Ethical workplace dilemmas: 3 ways modern work is changing our views
The modern workforce cares more about the workplace ethics than ever before.
In fact, a staggering 79 percent of employees state they would look for a new job if their organisation was involved in a corruption case. And it’s not just employees’ mindsets that are changing. Employers are taking note too, with 78 percent of businesses now offering ethical enterprise training as standard.
But just how are modern companies avoiding ethical workplace dilemmas? We take a look at three keys ways businesses are working to create a more inclusive modern workplace.
Ethical dilemma solution #1: Value purpose over pay
The modern worker seeks more than just a pay cheque, with 44 percent regarding ethically motivated work as more important than a high salary.
No generation values community-benefiting work as highly as millennials do. Recent research found that 62 percent of millennials want to work for a company that makes a positive impact. Further to this, 53 percent said they would work harder if they knew they were making a difference to others.
With millennials poised to make up the majority of the workforce by 2025, it’s never been more important to appeal to their values in order to attract the best talent and avoid ethical workplace dilemmas.
Popular ways businesses are working to have a positive social impact include:
- Getting B-corp certified: Certified B Corporations are leaders of a global movement to use business as a force for good.
- Introducing Payroll giving (PGA): PGA gives your employees the opportunity to donate a percentage of their pay cheque to charity. Employers also have the option to match their employees’ donations.
Ethical dilemma solution #2: Less waste, more impact
A 2014 Exhibitor survey found that an environmentally friendly workplace has a host of business benefits. These included an improved sense of goodwill among clients, increased brand awareness and even increased sales.
(More than a quarter of workers say increased goodwill is a major benefit of environmentally friendly workplaces.)
If you’re looking to implement more green initiatives in your business, here are a few to get you started.
Cycle to work schemes
The Department of Transport in Queensland, Australia has found that Cycling 10 km each way to work saves 1500 kg of greenhouse gas emissions each year.
To incentivise its workforce, the government introduced Cyclescheme, an employee benefit service that saves workers 25-39% on bike purchases. Employees pay nothing upfront and payments are taken from their salaries each month instead.
Ride sharing or carpooling could be the answer to Britain’s transport pressures. By sharing a car on their daily commute, employees can help to cut air pollution and CO2 emissions.
Worldwide consumption of paper has risen by 400% in the past 40 years, with 35% of harvested trees used for paper manufacture.
By ditching the scanner, printer and shredder in favour of a cloud-based environment, companies will benefit from:
- Improved security: cloud-based platforms are now considered more secure than legacy system. While you still need to manage identity access and data governance, the underlying infrastructure is enterprise-grade quality.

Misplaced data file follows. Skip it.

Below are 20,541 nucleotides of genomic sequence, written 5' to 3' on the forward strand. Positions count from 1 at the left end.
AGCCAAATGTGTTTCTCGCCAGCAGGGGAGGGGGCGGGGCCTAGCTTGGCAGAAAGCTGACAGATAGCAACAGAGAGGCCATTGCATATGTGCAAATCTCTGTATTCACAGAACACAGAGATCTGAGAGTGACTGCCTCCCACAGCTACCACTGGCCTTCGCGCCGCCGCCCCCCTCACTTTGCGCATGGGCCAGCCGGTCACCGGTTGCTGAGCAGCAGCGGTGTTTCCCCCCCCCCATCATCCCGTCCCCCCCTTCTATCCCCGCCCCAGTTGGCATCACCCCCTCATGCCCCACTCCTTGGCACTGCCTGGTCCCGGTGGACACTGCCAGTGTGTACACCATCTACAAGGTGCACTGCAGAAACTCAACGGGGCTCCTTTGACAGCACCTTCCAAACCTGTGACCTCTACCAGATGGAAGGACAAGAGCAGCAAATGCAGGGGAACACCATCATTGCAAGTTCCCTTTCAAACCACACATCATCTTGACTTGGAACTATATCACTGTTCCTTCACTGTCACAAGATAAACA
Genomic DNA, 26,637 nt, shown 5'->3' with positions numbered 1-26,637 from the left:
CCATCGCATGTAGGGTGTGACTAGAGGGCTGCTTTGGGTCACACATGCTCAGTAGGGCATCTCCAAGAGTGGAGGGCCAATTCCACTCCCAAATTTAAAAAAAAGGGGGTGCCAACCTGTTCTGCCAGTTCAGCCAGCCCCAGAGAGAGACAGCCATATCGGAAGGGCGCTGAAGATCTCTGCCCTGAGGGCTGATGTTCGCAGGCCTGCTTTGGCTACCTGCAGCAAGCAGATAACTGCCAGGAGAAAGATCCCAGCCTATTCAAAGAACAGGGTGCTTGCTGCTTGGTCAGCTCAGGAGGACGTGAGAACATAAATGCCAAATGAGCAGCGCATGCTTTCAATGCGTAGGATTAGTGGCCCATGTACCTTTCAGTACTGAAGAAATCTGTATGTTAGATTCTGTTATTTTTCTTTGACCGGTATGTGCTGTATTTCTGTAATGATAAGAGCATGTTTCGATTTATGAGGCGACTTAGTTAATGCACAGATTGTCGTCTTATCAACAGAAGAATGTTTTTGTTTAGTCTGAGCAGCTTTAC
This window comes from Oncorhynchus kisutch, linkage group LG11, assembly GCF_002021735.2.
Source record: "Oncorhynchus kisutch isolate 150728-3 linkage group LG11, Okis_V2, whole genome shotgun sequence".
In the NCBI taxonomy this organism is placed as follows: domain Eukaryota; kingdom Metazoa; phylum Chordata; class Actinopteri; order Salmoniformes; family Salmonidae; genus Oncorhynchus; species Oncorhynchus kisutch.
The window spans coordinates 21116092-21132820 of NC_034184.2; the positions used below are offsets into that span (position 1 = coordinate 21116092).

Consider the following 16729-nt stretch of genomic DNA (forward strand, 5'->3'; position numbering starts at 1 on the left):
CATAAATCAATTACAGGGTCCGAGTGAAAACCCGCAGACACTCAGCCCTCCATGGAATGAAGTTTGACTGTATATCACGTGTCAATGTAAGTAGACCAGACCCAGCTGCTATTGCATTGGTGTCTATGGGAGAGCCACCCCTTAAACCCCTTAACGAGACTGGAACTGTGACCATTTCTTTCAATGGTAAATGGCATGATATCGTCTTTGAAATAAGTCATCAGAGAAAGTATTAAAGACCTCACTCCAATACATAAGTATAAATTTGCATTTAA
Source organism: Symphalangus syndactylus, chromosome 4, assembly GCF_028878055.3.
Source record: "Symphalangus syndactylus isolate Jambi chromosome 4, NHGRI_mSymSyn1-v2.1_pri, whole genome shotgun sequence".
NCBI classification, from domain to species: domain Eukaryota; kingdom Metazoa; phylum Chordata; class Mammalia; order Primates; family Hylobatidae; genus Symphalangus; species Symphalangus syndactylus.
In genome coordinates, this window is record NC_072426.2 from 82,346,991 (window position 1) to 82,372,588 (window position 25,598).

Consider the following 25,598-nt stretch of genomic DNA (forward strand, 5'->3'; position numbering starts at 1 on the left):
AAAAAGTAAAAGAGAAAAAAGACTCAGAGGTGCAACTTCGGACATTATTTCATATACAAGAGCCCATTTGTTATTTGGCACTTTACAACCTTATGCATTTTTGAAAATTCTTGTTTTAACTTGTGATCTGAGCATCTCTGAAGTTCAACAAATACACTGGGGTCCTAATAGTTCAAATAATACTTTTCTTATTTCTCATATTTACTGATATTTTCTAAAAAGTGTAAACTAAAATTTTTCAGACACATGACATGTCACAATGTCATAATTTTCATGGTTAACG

- More effective collaboration: using tools such Sharepoint, Yammer, and Skype for Business aid accessibility and seamless collaboration.
- Increased efficiency: integrated cloud applications such as Power BI and Delve offer interactive on-screen experiences, reducing the need for wasteful printouts.
Remote work opportunities
The average UK worker wastes 60 – 80 minutes on their daily commute. Not only do remote working opportunities improve morale and boost productivity, but allowing your employees to work from home can also cut CO2 emissions and air pollution.
The cloud makes remote work simple. With a host of highly accessible cloud services that aid communication and collaboration, all employees need to work effectively at home is an internet connection.
Ethical dilemma solution #3: Embrace cross-cultural differences
In 2011, 42 percent of employees said diversity was one of the most important factors in their workplace.
But, while multinational companies are a sign of growth and progress, businesses still fail to evaluate cross-cultural differences.
Christopher McLaverty’s 2016 dissertation on workplace diversity found that most business leaders struggle to operate across different cultures due to contrasting rules and values. Examples include breaking verbal promises in China or failing to organise meetings around Saudi Arabian sleeping habits.
For smaller businesses operating in one country, diversity is still an important issue. Thanks to the evolving workplace ethics, inclusive offices are steadily on the rise.
Businesses are working to diversify and support cross-cultural workplaces, focusing on:
- Investing in diversity training
- Celebrating a host of holidays and celebrations
- Being sympathetic and understanding of cultural / religious traditions
- Relaxing dress codes
Ending ethical dilemmas in the workplace: shifting core values
Today’s employees place more value on workplace ethics than ever before. Thanks to this shift in values, the modern workplace is becoming a climate of sustainability, ethics and diversity. To stay relevant, competitive companies must modernise and embrace these changes, looking to new technology and ways of thinking to close the gap.
To find out how the right technology could help your company become more ethical, check out our modern workplace guide.